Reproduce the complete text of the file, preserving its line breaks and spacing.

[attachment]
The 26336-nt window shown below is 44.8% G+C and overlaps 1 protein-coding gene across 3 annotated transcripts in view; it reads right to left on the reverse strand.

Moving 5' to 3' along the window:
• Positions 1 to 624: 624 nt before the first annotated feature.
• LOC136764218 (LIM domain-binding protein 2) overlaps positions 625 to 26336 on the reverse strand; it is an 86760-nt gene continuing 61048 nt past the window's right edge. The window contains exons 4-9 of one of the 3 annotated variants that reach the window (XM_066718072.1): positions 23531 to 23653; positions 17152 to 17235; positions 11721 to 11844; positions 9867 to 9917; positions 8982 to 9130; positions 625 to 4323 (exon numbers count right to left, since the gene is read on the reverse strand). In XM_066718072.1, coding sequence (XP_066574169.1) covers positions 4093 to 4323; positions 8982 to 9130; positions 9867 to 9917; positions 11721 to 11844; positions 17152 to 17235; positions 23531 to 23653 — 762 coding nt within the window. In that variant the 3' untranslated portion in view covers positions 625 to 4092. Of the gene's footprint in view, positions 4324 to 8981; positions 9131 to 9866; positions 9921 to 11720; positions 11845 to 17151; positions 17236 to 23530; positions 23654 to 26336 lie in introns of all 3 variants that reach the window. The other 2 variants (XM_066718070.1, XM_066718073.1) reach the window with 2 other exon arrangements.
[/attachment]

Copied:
The 26336-nt window shown below is 44.8% G+C and overlaps 1 protein-coding gene across 3 annotated transcripts in view; it reads right to left on the reverse strand.

Moving 5' to 3' along the window:
• Positions 1 to 624: 624 nt before the first annotated feature.
• LOC136764218 (LIM domain-binding protein 2) overlaps positions 625 to 26336 on the reverse strand; it is an 86760-nt gene continuing 61048 nt past the window's right edge. The window contains exons 4-9 of one of the 3 annotated variants that reach the window (XM_066718072.1): positions 23531 to 23653; positions 17152 to 17235; positions 11721 to 11844; positions 9867 to 9917; positions 8982 to 9130; positions 625 to 4323 (exon numbers count right to left, since the gene is read on the reverse strand). In XM_066718072.1, coding sequence (XP_066574169.1) covers positions 4093 to 4323; positions 8982 to 9130; positions 9867 to 9917; positions 11721 to 11844; positions 17152 to 17235; positions 23531 to 23653 — 762 coding nt within the window. In that variant the 3' untranslated portion in view covers positions 625 to 4092. Of the gene's footprint in view, positions 4324 to 8981; positions 9131 to 9866; positions 9921 to 11720; positions 11845 to 17151; positions 17236 to 23530; positions 23654 to 26336 lie in introns of all 3 variants that reach the window. The other 2 variants (XM_066718070.1, XM_066718073.1) reach the window with 2 other exon arrangements.